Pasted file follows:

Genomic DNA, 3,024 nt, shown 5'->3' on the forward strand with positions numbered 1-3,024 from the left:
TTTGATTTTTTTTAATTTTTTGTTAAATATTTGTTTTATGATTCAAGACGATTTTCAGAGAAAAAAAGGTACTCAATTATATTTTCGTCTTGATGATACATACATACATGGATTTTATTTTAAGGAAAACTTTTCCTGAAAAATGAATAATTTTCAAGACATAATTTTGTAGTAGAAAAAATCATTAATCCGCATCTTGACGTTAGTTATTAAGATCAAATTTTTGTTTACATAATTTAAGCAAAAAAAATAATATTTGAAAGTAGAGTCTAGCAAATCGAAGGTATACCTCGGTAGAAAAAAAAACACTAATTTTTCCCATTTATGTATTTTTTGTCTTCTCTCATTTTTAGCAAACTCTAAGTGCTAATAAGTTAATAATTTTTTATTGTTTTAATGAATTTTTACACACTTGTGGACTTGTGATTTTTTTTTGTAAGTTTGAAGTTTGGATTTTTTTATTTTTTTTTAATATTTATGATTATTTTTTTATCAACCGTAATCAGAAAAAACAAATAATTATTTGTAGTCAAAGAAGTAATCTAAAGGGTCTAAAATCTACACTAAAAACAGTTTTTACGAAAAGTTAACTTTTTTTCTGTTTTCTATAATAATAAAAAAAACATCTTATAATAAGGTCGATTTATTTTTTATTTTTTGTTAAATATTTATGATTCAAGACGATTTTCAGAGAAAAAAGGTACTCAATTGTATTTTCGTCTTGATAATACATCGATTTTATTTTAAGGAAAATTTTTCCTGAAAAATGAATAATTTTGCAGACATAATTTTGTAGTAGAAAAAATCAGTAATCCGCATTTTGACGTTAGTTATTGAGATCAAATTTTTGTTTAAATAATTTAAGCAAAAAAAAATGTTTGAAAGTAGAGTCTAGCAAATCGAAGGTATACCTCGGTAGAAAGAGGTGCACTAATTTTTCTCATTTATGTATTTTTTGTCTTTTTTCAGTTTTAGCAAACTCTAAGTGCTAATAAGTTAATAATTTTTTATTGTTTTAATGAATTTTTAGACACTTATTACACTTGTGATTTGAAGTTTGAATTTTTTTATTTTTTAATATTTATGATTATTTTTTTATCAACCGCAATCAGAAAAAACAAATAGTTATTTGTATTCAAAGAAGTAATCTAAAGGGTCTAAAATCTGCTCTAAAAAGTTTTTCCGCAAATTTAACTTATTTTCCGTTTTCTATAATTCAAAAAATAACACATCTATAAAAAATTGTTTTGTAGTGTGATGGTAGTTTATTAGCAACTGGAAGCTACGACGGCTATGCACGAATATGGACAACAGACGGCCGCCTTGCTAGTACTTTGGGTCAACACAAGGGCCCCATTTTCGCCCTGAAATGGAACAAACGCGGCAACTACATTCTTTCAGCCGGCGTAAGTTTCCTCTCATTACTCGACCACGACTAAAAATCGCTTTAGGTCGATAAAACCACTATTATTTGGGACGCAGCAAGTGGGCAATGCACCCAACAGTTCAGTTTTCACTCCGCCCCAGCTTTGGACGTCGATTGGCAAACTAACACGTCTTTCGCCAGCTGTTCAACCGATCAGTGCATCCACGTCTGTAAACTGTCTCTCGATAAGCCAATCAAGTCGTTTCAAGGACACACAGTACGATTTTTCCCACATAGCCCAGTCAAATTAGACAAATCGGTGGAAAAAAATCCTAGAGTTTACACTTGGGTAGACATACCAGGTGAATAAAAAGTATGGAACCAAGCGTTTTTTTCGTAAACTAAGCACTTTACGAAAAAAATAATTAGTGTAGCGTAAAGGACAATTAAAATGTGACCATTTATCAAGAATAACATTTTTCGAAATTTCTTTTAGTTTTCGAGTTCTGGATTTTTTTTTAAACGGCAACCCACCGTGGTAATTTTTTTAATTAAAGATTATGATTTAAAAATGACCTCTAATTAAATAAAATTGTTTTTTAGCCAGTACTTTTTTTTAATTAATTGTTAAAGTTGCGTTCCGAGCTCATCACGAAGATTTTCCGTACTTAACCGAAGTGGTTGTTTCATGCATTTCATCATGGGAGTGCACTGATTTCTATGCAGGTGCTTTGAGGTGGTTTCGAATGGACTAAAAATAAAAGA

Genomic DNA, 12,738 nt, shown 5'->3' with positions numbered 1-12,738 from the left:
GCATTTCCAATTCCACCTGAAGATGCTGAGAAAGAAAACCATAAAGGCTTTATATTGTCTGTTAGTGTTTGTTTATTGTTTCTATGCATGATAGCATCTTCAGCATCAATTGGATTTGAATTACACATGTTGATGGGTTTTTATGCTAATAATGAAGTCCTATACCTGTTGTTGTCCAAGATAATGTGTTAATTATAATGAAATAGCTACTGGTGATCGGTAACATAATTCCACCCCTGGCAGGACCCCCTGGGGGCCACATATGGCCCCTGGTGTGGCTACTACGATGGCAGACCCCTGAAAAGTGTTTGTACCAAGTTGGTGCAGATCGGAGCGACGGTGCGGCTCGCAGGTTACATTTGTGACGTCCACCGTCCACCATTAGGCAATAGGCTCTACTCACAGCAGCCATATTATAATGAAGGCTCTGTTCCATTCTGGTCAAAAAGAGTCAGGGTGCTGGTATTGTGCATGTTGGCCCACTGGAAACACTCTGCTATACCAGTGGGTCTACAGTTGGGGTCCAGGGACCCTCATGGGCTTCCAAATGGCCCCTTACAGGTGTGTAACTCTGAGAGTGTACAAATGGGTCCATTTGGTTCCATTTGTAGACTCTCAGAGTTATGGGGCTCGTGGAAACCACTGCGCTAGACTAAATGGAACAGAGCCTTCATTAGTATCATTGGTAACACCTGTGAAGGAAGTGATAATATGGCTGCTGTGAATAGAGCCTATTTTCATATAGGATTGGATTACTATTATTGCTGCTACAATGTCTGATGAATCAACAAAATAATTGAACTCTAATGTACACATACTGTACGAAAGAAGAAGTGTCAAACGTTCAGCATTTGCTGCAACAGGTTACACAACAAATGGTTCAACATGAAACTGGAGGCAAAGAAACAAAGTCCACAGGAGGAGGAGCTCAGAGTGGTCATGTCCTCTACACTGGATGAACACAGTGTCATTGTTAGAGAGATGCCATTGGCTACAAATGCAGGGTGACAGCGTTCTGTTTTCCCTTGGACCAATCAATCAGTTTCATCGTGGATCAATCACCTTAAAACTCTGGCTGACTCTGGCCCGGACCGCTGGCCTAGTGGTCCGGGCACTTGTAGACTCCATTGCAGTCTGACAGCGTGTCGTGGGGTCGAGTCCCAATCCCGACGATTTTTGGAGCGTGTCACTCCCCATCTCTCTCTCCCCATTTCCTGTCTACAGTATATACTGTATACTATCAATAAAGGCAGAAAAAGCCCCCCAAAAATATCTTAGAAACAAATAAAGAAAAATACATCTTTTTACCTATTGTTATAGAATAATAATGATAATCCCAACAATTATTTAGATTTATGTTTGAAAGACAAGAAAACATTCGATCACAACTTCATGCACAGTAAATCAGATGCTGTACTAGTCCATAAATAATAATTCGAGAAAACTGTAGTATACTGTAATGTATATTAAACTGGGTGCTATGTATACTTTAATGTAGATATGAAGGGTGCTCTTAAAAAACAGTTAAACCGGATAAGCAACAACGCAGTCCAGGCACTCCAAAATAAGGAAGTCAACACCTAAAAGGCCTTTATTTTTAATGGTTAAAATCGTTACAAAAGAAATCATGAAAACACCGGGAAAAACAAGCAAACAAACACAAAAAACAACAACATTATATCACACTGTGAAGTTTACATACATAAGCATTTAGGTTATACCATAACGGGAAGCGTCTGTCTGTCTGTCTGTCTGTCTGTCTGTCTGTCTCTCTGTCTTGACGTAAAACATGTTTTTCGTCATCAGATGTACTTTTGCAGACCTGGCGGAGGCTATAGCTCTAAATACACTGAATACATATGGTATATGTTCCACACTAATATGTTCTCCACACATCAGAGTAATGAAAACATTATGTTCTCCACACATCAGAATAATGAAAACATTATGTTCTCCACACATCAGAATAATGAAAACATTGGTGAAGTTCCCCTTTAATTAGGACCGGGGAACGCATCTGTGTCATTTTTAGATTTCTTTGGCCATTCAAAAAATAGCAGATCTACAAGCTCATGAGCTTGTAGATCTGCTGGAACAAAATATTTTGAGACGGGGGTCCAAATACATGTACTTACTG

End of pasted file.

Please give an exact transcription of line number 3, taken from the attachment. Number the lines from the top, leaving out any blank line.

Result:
Genomic DNA, 12,738 nt, shown 5'->3' with positions numbered 1-12,738 from the left: